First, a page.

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Defense lawyers suddenly adjourn in Florida school shooting trial, criticized by judge

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FORT LAUDERDALE, Fla. — Attorneys for Nicholas Cruz in the Florida school shooting suddenly and surprisingly filed a lawsuit on Wednesday after calling only a handful of expected witnesses. It was called off and led to a shouting match after the judge complained of lack of professionalism.

Cruz’s attorneys, who had told the judge and prosecutors they would call 80 witnesses, rested after calling only about 25 witnesses at the beginning of Wednesday’s trial. Alcohol consumption during pregnancy affected his brain development, and he may have killed 17 people at Parkland’s Marjory Stoneman Douglas High School four years ago.

The sudden announcement by Lead Attorney Melissa McNeil led to a heated exchange between her and Circuit Judge Elizabeth Scherrer, who, without warning her or the prosecution, called the decision “close the case.” “The least sought-after, unprofessional way to hear.”

Twelve jurors and ten alternates were not present but lined up to enter and exit the courtroom. The sudden announcement also meant that prosecutors weren’t ready to launch a countersuit.

Chief Prosecutor Mike Sutz raised his hand and said “no” with a nervous laugh when Scherer asked if he could begin.

“We are waiting for another 40 (defense) witnesses,” Mr Satz said.

Scherrer then accused Cruz’s attorneys of being inconsiderate of everyone involved, especially the jury, for wasting trips to court.

“Twenty-two people marching to court, waiting like a game. Never in my career have I experienced anything less professional,” Scherrer said aloud.

McNeill angrily countered, “You are insulting me in front of my clients,” Scherrer told her to stop.

“You’ve been insulting me all through the trial,” Scherrer barked at McNeill. Well, this has been long overdue. Now, please take a seat.”

Cruz, 23, pleaded guilty last October to the murder of 14 Stoneman Douglas students and three employees on February 14, 2018. For death sentences, the jury must be unanimous.

After his lawyer rested, Cruz told Scherrer he agreed with the decision.

“I think we are good,” he said.

When the jurors were informed of the decision, some stared at the defense table and appeared stunned.

Cruise’s attorney explains how his late-born mother’s alcohol abuse during pregnancy led Cruise to a lifelong erratic, bizarre, and often violent behavior that culminated in the shooting. They also tried to show that his adoptive mother, Linda Cruz, was overwhelmed after her husband died when Cruz was five years old.

They called witnesses who knew his birth mother, Brenda Woodard, a Fort Lauderdale prostitute. They testified that she drank fortified wine and malt liquor and abused cocaine during her pregnancy.

They called Cruz’s psychiatrist, psychologist, kindergarten, elementary, and middle school teachers. He testified that he was a child.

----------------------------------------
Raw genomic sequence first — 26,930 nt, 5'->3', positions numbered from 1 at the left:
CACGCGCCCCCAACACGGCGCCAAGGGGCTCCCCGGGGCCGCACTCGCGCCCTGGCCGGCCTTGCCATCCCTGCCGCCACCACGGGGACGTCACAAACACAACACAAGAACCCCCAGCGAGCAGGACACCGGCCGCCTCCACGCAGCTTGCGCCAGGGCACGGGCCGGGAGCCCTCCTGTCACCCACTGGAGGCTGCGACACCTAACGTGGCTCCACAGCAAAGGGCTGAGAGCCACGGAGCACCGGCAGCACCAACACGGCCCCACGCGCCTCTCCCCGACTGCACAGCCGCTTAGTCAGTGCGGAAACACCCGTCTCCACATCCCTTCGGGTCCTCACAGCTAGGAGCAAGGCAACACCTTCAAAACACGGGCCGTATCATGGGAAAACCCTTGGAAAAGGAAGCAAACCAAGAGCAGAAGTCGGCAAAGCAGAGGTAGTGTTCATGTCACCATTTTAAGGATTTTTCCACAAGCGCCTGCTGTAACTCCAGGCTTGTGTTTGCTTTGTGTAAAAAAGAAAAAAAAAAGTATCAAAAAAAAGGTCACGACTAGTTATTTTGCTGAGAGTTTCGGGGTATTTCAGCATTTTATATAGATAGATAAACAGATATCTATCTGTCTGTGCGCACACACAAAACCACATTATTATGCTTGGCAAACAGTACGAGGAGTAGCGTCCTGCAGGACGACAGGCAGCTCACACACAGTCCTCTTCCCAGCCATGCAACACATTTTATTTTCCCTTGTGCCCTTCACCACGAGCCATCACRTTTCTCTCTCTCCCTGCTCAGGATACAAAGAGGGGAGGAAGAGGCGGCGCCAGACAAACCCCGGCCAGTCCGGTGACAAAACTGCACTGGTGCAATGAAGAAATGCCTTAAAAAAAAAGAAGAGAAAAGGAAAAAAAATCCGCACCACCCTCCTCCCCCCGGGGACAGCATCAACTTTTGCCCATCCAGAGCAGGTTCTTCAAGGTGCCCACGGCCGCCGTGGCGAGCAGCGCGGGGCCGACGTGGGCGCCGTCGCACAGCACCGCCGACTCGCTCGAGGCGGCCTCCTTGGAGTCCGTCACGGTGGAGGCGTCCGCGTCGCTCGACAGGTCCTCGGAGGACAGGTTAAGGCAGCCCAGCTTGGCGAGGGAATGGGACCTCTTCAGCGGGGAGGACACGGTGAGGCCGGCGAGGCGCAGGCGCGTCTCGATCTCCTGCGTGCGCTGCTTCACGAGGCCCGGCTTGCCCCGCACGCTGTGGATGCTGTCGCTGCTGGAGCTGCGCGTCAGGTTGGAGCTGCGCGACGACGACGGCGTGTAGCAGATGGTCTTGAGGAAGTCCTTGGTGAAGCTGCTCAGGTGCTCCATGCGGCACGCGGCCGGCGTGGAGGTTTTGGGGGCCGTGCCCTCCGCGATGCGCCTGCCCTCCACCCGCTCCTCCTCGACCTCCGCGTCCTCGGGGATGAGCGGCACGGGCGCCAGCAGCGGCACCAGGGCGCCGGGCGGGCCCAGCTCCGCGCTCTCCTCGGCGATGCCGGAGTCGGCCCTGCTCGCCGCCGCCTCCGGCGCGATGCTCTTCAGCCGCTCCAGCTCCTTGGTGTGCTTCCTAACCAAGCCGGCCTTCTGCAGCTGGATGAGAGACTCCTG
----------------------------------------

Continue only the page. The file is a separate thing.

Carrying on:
The defense called Dr. Kenneth Jones, one of the nation’s leading fetal alcohol experts, and told them that in their 50 years of research, they had never seen a birth mother with a drinking record as good as Woodard’s. He closed the lawsuit by saying no. He believes Mr. Cruz’s doctors did not properly diagnose him with fetal alcohol, his spectrum disorder.

However, Cruz’s attorney was expected to call his brother Zachary.

Two lawyers following the trial are stunned by the defense’s decision.

“Wow. That’s shocking,” said Miami attorney and former prosecutor David Weinstein. While the defense may have been concerned that the prosecution’s cross-examination of the witnesses was undermining their case, “I was surprised that there was no testimony about his high school years or beyond.” I have,” he said.

Robert Jarvis, a law professor at Nova Southeastern University near Fort Lauderdale, said the decision was difficult to understand.

“Perhaps the defense felt that it had made its case. Perhaps the defense felt that it was losing the jury, and more witnesses would only alienate the jury. They may have felt that calling .

Still, he said Scherrer wasn’t asked to dress McNeil down.

“It was the defender’s right to rest when he judged the proper time had been reached. Indeed, I have heard of judges effectively requiring that the parties call all of the proposed witnesses.” No,” Jarvis said.

The defense is trying to overcome a prosecution’s case focused on the murder of Cruz, who stalked a three-story classroom building for seven minutes with an AR-15-style semi-automatic rifle. Satz played a video of his shooting security and showed the rifle Cruz used. Teachers and students testified about seeing others die.

Satz showed graphic autopsies and crime scene photos, then took the jurors to a fenced-in building. His parents and spouse have issued tearful and angry statements about their loss.

Prosecutors said it would take more than a week to prepare a counter-argument. The trial is now tentatively scheduled to resume on Sept. 27 and end the week of Oct. 10.